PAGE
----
New Robotic Arm
At The Pi Hut, we really love the MeArm robotic arm. We've been selling it for ages. That's why we're really happy to support the latest version, which is specific to the Raspberry Pi, now available on Kickstarter. Let's give you a bit of background...
A couple of years ago, Ben Gray ran a highly successful Kickstarter campaign for the MeArm – a robotic arm. Now, he’s teamed up with Ben Pirt to form Mime Industries and to run a Kickstarter for the next generation of the MeArm – and as we said before, it's specifically designed to work with the Raspberry Pi!
The new version comes in blue or orange (you pick this later) and features a special HAT which sits on top of the Pi and provides two joysticks for control. The MeArm Pi is simpler than the previous version and comes with pre-calbrated servos, saving you that hassle, and is available from their Kickstarter page. You can get hold of one for the bargain price of £60. So, head over to the MeArm campaign page to find out more or watch the video below.
This tutorial, which is not for the beginner, uses wires of different lengths to create a thumb harp. An accelerometer is used to detect different vibrations caused by plucking the wires and an MCP3008 analog-to-digital converter chip is then used to translate the signals produced. These are fed into the Raspberry Pi which generates synthesized noises via ALSA based on the initial vibrations. The software is written in C. The tutorial is written in English and French and can be found here.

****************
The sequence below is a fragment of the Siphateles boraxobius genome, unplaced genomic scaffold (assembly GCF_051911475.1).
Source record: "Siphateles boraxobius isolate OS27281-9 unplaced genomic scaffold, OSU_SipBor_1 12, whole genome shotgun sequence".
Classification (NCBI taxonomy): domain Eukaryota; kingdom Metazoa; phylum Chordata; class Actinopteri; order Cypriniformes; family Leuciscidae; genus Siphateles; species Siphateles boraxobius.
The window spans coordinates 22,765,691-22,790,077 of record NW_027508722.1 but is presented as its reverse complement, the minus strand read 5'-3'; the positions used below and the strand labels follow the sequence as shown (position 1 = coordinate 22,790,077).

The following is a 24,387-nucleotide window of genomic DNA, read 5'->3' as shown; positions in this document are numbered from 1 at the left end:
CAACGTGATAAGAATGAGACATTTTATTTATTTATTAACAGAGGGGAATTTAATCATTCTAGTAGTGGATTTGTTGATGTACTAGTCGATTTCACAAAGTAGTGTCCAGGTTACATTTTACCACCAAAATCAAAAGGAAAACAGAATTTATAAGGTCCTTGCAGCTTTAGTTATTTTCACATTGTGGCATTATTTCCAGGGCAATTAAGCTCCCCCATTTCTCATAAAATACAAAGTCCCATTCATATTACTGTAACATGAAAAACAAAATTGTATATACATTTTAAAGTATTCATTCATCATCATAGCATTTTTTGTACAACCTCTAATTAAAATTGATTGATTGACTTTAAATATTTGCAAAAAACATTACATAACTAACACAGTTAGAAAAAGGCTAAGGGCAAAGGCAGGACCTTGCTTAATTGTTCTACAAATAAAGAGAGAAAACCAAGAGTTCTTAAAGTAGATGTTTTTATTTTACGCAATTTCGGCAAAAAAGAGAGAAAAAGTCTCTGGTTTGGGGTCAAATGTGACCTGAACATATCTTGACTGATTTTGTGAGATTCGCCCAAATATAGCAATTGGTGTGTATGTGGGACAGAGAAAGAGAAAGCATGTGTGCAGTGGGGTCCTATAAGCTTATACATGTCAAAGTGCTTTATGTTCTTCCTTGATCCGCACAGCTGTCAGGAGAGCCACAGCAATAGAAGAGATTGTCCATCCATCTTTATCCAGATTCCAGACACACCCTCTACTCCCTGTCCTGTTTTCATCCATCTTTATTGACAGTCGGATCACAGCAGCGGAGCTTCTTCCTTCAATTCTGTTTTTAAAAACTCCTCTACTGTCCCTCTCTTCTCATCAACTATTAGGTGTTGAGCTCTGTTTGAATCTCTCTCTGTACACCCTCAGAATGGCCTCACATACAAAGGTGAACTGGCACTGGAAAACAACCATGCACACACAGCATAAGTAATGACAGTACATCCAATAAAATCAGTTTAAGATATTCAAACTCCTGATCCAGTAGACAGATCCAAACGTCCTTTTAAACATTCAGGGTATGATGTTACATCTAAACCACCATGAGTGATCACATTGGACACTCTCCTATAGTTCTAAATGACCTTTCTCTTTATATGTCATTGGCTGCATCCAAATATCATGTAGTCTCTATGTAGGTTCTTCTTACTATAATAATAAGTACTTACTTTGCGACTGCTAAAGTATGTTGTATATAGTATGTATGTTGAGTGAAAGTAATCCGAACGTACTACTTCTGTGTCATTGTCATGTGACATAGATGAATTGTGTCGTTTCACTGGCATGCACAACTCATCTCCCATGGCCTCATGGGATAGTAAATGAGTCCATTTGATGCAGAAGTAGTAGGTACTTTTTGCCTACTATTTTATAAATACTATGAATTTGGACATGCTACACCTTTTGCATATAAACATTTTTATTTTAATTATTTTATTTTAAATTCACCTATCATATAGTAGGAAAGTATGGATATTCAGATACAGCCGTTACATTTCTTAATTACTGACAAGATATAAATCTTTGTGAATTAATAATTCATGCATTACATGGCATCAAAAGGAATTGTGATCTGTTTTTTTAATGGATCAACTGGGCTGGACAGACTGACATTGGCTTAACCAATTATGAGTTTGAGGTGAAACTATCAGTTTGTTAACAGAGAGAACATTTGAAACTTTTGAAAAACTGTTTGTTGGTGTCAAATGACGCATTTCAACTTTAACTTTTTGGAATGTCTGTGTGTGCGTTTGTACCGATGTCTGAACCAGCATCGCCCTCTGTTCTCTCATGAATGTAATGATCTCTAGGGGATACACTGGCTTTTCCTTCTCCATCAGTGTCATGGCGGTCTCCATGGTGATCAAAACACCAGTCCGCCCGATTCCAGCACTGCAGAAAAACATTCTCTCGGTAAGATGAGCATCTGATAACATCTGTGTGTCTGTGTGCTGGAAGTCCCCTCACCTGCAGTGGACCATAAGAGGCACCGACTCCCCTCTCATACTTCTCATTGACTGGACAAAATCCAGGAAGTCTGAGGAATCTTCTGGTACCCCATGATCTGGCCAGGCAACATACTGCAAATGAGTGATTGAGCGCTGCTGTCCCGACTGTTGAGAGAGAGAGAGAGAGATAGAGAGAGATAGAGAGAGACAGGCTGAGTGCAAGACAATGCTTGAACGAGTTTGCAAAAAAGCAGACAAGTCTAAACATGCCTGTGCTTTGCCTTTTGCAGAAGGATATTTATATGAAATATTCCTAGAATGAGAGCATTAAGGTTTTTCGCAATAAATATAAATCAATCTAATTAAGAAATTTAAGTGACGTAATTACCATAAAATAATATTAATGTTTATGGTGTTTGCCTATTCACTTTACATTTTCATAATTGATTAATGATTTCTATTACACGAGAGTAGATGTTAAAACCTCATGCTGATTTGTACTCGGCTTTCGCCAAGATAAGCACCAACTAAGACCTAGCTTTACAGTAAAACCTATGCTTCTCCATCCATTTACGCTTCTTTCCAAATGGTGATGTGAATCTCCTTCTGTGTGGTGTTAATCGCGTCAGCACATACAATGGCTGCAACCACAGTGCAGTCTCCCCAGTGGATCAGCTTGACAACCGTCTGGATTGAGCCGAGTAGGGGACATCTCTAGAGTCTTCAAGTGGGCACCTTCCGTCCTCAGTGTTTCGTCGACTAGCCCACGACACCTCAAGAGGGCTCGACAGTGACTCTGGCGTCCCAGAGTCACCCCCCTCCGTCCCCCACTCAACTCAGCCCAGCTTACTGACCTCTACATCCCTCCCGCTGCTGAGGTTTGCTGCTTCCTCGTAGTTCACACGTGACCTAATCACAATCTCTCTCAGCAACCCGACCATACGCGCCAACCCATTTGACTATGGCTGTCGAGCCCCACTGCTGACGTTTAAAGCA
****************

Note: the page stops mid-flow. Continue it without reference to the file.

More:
David Whale (@whaleygeek), who some of you will know (he goes to a lot of events and does loads of outreach work, especially with micro:bit and the IET, and also runs a Raspberry Pi club in Harlow) and Jonny Austin, CTO of the micro:bit Foundation, have done an excellent project to show the micro:bit and the Raspberry Pi working together. They’ve built a rotunda, called a Tone Matrix, of 40 micro:bits representing a musical scale with each of 8 columns representing groups of notes on a pentatonic scale.
As the micro:bits are switched on, they communicate wirelessly with another micro:bit which is attached to a Raspberry Pi. The Pi then interprets which micro:bit(s) in the matrix are switched on and plays tones according to their positions. The whole thing then plays the notes in a loop, using Pygame for the individual ‘notes’ control. It is even possible to play a chord by turning on several micro:bits in a column.
I spoke to David about the project, and he explained it in-depth and told me that most of the actual computational work is done by the Pi – the micro:bits are essentially used as controllers.
"Jonny and I never met while working on this. We collaborated via Skype and Github the whole way. I tested the Pi code on a train and Jonny wrote the micro:bit code on a plane."
The laser-cut frame for the instrument was created at Cambridge Makespace.